Sir Francis Berkeley strives to protect his wife and family from the brutal effects of the English Civil War. But aside from the struggle between king and parliament, the allegiances of family, friendship and honour entangle him at every turn and prove to be just as bloody.
As a witness to treason on the field of Edgehill, Francis is drawn into a fast-moving world of espionage and politics. Against a backdrop of some of the major battles and sieges, Francis’s fight to reunite his family opens up very different conflicts with which to contend.
Everything is at stake when the war comes to a little church one December morning. Can the family survive the parliamentarian onslaught as well as their own feud?
I have to admit, the English Civil War is not one of my more familiar periods of history. So a book on it – be it fact or fiction – has to be really good to hold my attention. Allegiance of Blood by Mark Turnbull is one such book. It is a wonderful novel based around the struggles between the English Parliament and King Charles I and the divisions this caused with the country – and even within families. It centres on the story of one royalist, Sir Francis Berkeley, and his experiences following the battle of Edgehill on October 1642.
Allegiance of Blood beautifully weaves together the personal life and tragedies of the hero, Berkeley, with the greater drama that is overtaking England and the embattled King Charles I. Fast-paced and full of action, the story highlights the many conspiracies and conflicted loyalties that plagued the soldiers on both sides of the war; where brothers fought brothers, friends found themselves on opposing sides and families were torn by politics and ideologies.
The story is augmented by Francis’s proximity to the great and the good. Taken under the wing of Prince Rupert of the Rhine, the dashing cavalier general, and given promotion and responsibility, Francis fights to further the royalist cause, even against his own family and friends.
“After years of watching others, I see I have been spied upon myself.” Harbottle paled with realisation. “A secret that will die with you.” He squeezed the trigger, only for a flash of yellow and a hiss to taunt him upon its smoking misfire.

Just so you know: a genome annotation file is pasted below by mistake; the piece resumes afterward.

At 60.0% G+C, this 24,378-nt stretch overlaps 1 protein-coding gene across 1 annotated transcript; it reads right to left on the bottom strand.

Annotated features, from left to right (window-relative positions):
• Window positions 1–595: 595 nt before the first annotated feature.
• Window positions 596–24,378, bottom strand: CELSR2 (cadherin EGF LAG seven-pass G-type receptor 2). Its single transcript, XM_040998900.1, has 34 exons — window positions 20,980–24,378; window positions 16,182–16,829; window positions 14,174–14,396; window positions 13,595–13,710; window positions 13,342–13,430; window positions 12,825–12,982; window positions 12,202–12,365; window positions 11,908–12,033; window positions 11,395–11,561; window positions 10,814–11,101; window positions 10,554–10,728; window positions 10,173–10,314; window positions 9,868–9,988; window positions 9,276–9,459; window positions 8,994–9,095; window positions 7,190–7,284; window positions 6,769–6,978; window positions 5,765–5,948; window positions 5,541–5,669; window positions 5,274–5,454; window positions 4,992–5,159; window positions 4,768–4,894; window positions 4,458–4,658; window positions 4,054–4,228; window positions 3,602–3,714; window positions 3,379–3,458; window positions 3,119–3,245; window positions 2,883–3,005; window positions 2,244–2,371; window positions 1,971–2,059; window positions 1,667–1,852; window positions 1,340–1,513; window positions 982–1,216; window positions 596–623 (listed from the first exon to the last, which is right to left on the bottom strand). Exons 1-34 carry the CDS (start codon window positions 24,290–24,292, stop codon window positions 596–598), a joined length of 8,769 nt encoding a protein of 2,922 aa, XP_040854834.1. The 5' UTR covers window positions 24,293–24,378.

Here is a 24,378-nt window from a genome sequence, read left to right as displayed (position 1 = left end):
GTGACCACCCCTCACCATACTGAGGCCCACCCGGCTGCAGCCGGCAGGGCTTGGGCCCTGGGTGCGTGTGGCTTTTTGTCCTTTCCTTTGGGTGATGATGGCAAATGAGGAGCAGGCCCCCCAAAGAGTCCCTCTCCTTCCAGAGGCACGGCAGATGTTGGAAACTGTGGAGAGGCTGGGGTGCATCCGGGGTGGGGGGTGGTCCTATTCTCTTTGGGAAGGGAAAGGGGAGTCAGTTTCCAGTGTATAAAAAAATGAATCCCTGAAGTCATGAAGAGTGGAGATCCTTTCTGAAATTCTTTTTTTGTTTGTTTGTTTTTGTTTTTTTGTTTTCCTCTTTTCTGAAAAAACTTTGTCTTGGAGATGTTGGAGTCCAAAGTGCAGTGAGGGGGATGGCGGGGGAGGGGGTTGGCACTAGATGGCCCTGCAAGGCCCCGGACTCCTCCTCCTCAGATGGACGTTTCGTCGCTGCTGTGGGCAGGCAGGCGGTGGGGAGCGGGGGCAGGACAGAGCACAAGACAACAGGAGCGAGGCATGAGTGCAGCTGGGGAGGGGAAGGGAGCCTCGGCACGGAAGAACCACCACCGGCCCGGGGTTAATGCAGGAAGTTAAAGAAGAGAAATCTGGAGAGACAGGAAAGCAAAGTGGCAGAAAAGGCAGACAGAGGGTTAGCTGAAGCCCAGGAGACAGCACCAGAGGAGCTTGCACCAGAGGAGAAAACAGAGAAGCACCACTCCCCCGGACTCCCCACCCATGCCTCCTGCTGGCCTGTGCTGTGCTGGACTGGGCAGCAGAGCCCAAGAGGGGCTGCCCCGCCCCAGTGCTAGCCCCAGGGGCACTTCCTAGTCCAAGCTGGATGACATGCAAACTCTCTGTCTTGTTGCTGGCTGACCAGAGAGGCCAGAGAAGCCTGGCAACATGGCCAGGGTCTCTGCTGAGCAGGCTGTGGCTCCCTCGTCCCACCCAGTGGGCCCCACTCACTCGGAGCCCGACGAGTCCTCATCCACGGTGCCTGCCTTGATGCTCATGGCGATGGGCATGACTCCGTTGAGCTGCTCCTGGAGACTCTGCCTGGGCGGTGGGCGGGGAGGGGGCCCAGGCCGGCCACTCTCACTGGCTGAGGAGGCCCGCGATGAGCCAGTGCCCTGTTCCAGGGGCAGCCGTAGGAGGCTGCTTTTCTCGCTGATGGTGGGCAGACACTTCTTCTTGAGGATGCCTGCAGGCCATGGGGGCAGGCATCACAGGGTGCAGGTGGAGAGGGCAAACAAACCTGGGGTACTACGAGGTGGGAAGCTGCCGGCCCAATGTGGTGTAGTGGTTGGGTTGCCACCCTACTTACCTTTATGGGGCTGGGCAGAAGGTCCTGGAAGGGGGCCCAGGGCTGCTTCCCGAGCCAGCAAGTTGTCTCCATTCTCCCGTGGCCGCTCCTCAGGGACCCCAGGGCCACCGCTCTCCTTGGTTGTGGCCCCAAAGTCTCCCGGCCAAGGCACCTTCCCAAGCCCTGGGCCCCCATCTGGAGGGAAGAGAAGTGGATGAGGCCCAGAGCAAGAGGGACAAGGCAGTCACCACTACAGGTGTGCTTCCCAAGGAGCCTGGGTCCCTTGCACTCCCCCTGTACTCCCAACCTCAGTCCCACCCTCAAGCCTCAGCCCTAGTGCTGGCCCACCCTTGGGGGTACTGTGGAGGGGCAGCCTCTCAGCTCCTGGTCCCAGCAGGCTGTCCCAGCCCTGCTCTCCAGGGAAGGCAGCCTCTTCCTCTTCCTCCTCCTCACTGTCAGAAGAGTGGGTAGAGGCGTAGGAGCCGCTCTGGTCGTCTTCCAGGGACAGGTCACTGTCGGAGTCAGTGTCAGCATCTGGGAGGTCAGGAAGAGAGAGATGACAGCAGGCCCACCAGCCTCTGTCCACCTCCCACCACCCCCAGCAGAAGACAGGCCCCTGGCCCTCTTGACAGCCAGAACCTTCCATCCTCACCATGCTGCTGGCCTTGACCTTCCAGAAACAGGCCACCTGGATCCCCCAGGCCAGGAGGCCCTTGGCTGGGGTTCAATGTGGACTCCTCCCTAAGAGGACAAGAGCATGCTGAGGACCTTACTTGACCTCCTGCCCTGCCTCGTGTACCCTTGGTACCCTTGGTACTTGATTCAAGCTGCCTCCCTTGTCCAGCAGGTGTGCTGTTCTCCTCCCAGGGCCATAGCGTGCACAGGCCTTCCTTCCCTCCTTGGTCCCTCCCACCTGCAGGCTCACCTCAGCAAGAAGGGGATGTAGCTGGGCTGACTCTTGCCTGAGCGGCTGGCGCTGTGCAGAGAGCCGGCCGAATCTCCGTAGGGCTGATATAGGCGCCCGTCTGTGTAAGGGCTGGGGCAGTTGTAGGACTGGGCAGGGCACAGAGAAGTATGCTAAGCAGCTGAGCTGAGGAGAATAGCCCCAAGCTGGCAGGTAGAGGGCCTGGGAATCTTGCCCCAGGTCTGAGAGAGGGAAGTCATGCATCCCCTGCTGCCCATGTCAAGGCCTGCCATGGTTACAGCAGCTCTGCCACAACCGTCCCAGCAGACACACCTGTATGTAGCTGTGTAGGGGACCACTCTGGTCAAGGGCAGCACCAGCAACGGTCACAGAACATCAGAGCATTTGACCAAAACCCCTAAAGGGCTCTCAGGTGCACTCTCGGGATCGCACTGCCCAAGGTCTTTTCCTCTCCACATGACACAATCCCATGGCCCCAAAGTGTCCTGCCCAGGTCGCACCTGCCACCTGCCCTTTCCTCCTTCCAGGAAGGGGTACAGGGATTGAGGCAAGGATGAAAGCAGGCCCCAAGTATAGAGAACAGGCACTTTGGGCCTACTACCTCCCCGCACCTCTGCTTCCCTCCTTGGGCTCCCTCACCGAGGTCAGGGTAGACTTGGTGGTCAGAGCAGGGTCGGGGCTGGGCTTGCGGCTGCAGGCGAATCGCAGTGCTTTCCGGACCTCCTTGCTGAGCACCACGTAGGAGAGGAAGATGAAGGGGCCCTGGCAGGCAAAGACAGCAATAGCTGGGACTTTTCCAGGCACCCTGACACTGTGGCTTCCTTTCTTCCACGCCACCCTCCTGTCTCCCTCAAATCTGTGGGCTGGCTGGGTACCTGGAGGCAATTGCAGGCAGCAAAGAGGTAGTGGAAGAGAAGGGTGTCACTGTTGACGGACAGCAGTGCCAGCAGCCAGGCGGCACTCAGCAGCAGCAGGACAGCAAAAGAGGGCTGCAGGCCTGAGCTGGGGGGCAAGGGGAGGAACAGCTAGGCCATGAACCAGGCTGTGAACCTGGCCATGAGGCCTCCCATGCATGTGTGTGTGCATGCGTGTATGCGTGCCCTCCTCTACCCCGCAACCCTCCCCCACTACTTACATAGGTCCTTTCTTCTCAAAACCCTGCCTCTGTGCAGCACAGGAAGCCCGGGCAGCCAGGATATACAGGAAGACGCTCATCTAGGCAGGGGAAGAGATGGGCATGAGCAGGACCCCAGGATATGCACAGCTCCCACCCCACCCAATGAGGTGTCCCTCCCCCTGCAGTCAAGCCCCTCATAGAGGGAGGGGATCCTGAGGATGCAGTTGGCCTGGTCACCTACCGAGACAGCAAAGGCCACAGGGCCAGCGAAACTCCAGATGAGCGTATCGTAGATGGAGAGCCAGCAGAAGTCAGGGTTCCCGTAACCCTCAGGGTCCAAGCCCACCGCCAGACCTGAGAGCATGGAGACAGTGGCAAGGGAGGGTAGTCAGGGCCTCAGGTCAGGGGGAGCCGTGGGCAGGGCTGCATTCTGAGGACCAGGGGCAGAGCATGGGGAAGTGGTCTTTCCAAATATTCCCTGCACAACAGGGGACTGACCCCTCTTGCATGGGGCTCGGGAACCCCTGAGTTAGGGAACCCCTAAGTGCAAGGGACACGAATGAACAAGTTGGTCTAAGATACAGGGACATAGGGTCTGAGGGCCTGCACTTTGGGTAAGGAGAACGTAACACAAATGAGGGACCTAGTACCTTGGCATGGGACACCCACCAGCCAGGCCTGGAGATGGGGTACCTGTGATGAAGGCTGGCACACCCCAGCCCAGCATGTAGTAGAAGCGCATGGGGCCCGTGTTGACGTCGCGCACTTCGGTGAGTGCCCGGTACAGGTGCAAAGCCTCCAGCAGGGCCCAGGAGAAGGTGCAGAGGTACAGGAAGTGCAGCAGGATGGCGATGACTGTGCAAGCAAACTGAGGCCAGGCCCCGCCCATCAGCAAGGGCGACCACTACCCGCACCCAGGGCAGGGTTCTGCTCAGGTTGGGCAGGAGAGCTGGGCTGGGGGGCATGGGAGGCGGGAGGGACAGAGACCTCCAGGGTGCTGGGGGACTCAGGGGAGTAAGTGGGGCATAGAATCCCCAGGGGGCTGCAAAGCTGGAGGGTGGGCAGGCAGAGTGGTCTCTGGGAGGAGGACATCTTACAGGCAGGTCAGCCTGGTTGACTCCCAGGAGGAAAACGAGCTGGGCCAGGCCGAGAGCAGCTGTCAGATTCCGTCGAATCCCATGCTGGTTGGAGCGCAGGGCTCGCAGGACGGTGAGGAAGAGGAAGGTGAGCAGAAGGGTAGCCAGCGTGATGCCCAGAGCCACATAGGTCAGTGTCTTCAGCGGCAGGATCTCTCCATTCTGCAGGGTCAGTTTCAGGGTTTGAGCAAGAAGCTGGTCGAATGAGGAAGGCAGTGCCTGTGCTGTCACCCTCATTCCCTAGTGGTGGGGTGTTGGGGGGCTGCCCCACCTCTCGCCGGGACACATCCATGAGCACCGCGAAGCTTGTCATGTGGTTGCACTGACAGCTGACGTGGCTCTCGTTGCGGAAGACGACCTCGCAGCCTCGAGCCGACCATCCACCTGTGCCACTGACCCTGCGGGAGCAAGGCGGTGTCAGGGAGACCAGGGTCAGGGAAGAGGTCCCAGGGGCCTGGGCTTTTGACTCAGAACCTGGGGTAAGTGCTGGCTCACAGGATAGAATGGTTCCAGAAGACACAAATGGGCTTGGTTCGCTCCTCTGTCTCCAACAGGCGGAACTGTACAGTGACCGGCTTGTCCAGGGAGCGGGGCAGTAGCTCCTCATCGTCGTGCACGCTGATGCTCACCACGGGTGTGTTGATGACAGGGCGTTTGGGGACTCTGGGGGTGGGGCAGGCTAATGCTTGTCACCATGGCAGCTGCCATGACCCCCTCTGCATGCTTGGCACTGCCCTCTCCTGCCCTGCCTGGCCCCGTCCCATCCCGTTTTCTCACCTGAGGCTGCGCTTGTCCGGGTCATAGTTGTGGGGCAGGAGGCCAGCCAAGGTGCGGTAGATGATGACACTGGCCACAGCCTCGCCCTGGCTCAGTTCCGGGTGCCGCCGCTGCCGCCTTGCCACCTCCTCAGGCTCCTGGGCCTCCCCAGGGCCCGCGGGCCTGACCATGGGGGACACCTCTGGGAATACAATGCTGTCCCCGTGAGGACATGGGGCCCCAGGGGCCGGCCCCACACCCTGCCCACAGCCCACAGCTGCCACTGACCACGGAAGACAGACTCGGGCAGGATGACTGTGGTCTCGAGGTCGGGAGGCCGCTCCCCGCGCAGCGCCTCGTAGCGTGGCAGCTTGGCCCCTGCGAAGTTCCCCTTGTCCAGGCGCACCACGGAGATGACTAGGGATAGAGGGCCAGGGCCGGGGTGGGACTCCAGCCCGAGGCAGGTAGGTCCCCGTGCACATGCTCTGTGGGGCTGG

Francis seized his sword and sliced at Harbottle’s leg; a streak of crimson filled the gash. Before the blood had time to soak into his breeches, Francis punched the man in the face and then in the stomach. Harbottle, winded and with a broken nose, careered backwards into a shelf of pewter plates that jangled across the floor around them.
“You betrayed every man who lost his life that day.” Francis caught his breath and grabbed the remaining letters. “Cowardly son of a whore.” Clutching them in his other fist he held them up in vindication of all the lost souls of Edgehill who’d been sold out by this self-centred dog. It took all of his restraint not to skewer Harbottle on the end of his sword that instant.
“I’m no such thing.” Harbottle panted, claiming that swimming against the popular tide took much more courage. “My family’s future will not be dictated by attachment to one of two corrupt factions.”
“Perhaps you’ll soon come to realise the futility of your two-faced strategy.”
“Your battlefield memories are little more than the ramblings of a lunatic,” Harbottle replied.
“I suspect these letters contain more than mere ramblings.” Francis warned that Harbottle would soon be swinging from a noose. “A constricted throat will put an end to your betrayal of the King.”
With the appearance of his subordinates, revealing that the street was rapidly being cleared of rebels, Francis’s prediction took a step closer to reality. Every passing day of peace negotiations had seen royal dominance loosened bit by bit, because every fresh day brought Parliament’s field army closer to London in its bid to defend the city. Brentford’s fall evened out the balance of power, but what remained to be seen was whether Francis could tip the scales against Harbottle and prove the man’s duplicity.
After a slight tendency to over-description in the early chapters, Allegiance of Blood proves to be a wonderful novel, exciting, entertaining and addictive. It draws you in, taking you through all the motions as you experience love, battle, betrayal and grief. The imagery is sublime.
The history is impeccable and Mark’s extensive research shines through, but does not overshadow the story. The characters are a wonderful, disparate group, from the Puritan brother-in-law, drunken father-in-law, to a loving wife. And then there’s Francis himself, a loyal royalist who is often caught between his unwavering allegiance to the crown and family and friendship loyalties which serve to test that allegiance.
Mark Turnbull skilfully brings together all the aspects of war; family and friendships riven apart, betrayal, espionage, sieges and pitched battles – and a family secret! He weaves a wonderful, sweeping story, which draws the reader into the essence of the wars between parliament and king.
Allegiance of Blood by Mark Turnbull is available in paperback and ebook from Amazon UK.
About the author:
After a visit to Helmsley Castle at the age of 10, Mark Turnbull bought a pack of ‘top trump’ cards featuring the monarchs of England. The card portraying King Charles I fascinated him.
Van Dyck’s regal portrait of the King and the fact that he was executed by his own people were the beginnings of Mark’s passionate interest in the English Civil War that has lasted ever since.
In the absence of time travel, he thoroughly enjoys bringing this period to life through writing. He has written articles for magazines, local newspapers and online educational sites. He has also re-enacted battles with The Sealed Knot and for several years edited the Historical Novel Society’s online newsletter.
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©2020 Sharon Bennett Connolly